It was the perfect ending to a day. My order from Artisanal Cheese was waiting on my porch for me! Not only were the two cheeses I ordered contained inside the box, but a generous sample of three other cheeses, as well! Kudos to Artisanal Cheeses for providing little slices of heaven to expand my cheese repertoire.
I mentioned Terraluna in a previous post, but now I’ll share my actual experience with this divine cheese. Terraluna is a cow’s milk cheese that is semi-firm. It crumbles as you cut it with a pale buttery, yellow color. Terraluna is produced in Utah from clean raw Jersey cow milk. This firm cheese is in the cheddar family yet it has a deeper flavor and a longer finish than most cheddars. The award-winning Terraluna owes its superior quality to the mineral-rich soil where the cows graze, and to the fine cheese making skills of its producers. The smell brings to mind the earthy dankness of a forest, loaded with mushrooms and moss. It’s a very smooth, creamy, mild cheddar. I melted as I ate this cheese plain – no crackers, toasts, nothing. Just me and the cheese. Terraluna can be paired with red wines, ales and lambic beers; I suggest Pinot Noir as a “Perfect Pairing”.
The first sample cheese was Fontina Val d’Aosta – a very distinctive, unusual cheese. This cheese is another cow’s milk that is semi-hard. It’s a pale yellow with a slight translucency and darker edges. Fontina is the symbol of agriculture in Italy’s tiny, French speaking Aosta Valley region. The cows that produce the milk for Fontina Val d’Aosta graze on high-altitude Alpine pastures dotted with wildflowers and native herbs. Fontina is a great cooking cheese, as it melts evenly without losing any flavor. Extremely aromatic (some might say “stinky”), Fontina is best noted for its value as a savory and fruity table cheese. Rich, earthy, mushroomy, woody – a bit elastic and chewy – it’s as though you are eating the essence of a cow’s diet and farm. Its slightly grassy flavor embodies the taste of a true raw milk cheese. It pairs well with roast meats and truffles and burly reds.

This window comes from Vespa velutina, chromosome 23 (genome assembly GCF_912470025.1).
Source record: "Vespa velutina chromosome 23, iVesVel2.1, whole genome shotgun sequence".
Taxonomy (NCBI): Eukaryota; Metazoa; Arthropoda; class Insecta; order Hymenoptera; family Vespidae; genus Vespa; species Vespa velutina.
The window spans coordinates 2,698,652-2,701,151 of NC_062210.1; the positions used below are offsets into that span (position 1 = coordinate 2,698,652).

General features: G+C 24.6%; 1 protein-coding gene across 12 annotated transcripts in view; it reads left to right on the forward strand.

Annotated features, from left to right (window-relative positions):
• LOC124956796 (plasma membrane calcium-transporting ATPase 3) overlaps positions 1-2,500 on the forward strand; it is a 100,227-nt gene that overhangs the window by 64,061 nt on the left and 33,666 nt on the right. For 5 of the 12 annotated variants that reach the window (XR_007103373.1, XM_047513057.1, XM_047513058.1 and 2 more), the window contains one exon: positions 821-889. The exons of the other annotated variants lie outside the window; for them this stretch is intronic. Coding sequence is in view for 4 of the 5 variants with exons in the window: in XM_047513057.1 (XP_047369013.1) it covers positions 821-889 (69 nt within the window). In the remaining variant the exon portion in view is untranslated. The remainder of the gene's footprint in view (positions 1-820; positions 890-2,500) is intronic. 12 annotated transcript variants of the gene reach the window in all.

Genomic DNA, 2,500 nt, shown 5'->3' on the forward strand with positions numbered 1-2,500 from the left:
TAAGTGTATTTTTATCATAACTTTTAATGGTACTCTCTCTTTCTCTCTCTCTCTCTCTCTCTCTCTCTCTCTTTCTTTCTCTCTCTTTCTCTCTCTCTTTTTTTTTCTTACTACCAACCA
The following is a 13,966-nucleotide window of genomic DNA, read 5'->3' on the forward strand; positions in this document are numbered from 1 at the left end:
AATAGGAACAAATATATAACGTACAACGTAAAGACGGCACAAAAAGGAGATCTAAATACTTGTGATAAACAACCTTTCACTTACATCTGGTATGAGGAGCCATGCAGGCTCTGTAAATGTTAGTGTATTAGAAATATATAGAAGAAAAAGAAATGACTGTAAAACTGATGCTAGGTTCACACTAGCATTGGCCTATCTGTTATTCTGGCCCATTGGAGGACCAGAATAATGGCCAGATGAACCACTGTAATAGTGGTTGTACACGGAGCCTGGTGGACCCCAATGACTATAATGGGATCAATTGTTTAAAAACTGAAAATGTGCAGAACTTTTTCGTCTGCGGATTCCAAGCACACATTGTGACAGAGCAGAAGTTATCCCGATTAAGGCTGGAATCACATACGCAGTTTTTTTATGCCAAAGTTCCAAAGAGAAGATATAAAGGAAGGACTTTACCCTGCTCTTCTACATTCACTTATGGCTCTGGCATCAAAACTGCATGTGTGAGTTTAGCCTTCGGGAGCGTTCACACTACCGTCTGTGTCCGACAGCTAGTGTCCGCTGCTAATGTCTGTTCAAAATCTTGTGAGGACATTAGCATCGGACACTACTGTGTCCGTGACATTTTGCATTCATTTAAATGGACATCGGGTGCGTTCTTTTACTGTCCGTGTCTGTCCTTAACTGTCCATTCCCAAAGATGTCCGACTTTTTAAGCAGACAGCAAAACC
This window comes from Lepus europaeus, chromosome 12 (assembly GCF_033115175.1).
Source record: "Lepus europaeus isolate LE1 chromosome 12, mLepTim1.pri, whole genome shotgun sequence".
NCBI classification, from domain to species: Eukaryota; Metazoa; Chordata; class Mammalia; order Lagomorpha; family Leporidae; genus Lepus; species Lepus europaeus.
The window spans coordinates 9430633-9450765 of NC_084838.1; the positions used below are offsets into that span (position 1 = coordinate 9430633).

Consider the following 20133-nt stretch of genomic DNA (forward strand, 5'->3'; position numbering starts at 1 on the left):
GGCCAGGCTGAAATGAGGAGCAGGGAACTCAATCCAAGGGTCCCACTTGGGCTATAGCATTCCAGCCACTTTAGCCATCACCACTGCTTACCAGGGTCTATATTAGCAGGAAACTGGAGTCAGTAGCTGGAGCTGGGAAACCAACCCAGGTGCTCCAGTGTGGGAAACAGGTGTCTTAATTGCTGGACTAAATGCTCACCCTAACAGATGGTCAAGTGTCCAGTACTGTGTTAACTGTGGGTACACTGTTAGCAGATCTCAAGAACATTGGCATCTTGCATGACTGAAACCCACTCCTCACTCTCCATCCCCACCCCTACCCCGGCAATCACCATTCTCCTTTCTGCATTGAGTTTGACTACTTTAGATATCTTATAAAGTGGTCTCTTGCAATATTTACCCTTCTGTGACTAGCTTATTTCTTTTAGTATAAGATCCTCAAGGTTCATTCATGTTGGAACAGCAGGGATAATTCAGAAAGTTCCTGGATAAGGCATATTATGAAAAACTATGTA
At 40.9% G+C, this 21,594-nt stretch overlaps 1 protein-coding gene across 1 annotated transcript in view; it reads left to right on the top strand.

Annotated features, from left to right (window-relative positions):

The third cheese sample was Andeerer Schumuggler. A very creamy, buttery yellow cheese that smells ever so slightly of sweaty feet. It’s a semi-hard cheese. Cheesemakers Maria Meyer and husband Martin Bienerth use the raw cow milk of five local farms to produce this medium-strong cheese. At the Andeer Dairy in Canton Grisons, Switzerland they use the raw cow milk of five local farms to produce this lovely firm cheese. Typically aged to six months with repeated washings, the cheese acquires a robust flavor with an aroma of cocoa. The cheese got its name because a German friend loved it so much that he would smuggle a few wheels over the border with him on every visit. It was slightly chalky and cheek-puckering – sucks you dry! Bitter, slightly sharp, strong, robust flavor. The Andeerer Schmuggler pairs well with ales, medium to full-bodied red and white wines.
Lastly, there was Prattigauer Alpage – a washed-rind, raw cow’s milk Alpage-style cheese aged by master affineur Rolf Beeler near Zurich, Switzerland. It has a rich earthy aroma and an intensely robust flavor – nutty, rich, and lingering. It’s a lot like Appenzeller in texture. It coats your tongue with a sweet, full-bodied, creamy, long after-finish like a fine wine. You might try pairing this cheese with Riesling or Gewürztraminer, as well as Merlot.
Needless to say, I was in cheese nirvana.